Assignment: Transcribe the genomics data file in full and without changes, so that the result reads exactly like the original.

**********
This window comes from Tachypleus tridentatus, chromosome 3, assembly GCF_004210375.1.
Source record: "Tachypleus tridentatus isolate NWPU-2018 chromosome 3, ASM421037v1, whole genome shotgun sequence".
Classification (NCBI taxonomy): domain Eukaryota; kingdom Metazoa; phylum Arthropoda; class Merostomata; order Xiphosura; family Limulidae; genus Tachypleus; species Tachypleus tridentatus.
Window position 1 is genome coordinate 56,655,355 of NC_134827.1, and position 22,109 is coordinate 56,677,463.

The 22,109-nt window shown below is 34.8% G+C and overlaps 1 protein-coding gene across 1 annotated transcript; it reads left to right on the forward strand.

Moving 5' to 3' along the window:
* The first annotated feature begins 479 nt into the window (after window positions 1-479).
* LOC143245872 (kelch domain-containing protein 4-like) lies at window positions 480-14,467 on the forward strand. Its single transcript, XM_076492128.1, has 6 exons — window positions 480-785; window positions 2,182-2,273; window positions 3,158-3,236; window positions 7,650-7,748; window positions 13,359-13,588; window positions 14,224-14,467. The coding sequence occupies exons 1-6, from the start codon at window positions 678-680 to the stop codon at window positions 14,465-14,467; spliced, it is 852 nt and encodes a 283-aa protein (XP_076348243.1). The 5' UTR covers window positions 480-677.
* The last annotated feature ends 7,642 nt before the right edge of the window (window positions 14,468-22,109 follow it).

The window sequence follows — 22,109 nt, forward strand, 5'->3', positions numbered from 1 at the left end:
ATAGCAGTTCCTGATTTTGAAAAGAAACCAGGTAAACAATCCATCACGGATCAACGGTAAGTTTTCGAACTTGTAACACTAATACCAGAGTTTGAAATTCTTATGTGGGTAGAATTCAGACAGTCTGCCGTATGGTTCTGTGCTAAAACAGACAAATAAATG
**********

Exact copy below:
This window comes from Tachypleus tridentatus, chromosome 3, assembly GCF_004210375.1.
Source record: "Tachypleus tridentatus isolate NWPU-2018 chromosome 3, ASM421037v1, whole genome shotgun sequence".
Classification (NCBI taxonomy): domain Eukaryota; kingdom Metazoa; phylum Arthropoda; class Merostomata; order Xiphosura; family Limulidae; genus Tachypleus; species Tachypleus tridentatus.
Window position 1 is genome coordinate 56,655,355 of NC_134827.1, and position 22,109 is coordinate 56,677,463.

The 22,109-nt window shown below is 34.8% G+C and overlaps 1 protein-coding gene across 1 annotated transcript; it reads left to right on the forward strand.

Moving 5' to 3' along the window:
* The first annotated feature begins 479 nt into the window (after window positions 1-479).
* LOC143245872 (kelch domain-containing protein 4-like) lies at window positions 480-14,467 on the forward strand. Its single transcript, XM_076492128.1, has 6 exons — window positions 480-785; window positions 2,182-2,273; window positions 3,158-3,236; window positions 7,650-7,748; window positions 13,359-13,588; window positions 14,224-14,467. The coding sequence occupies exons 1-6, from the start codon at window positions 678-680 to the stop codon at window positions 14,465-14,467; spliced, it is 852 nt and encodes a 283-aa protein (XP_076348243.1). The 5' UTR covers window positions 480-677.
* The last annotated feature ends 7,642 nt before the right edge of the window (window positions 14,468-22,109 follow it).

The window sequence follows — 22,109 nt, forward strand, 5'->3', positions numbered from 1 at the left end:
ATAGCAGTTCCTGATTTTGAAAAGAAACCAGGTAAACAATCCATCACGGATCAACGGTAAGTTTTCGAACTTGTAACACTAATACCAGAGTTTGAAATTCTTATGTGGGTAGAATTCAGACAGTCTGCCGTATGGTTCTGTGCTAAAACAGACAAATAAATG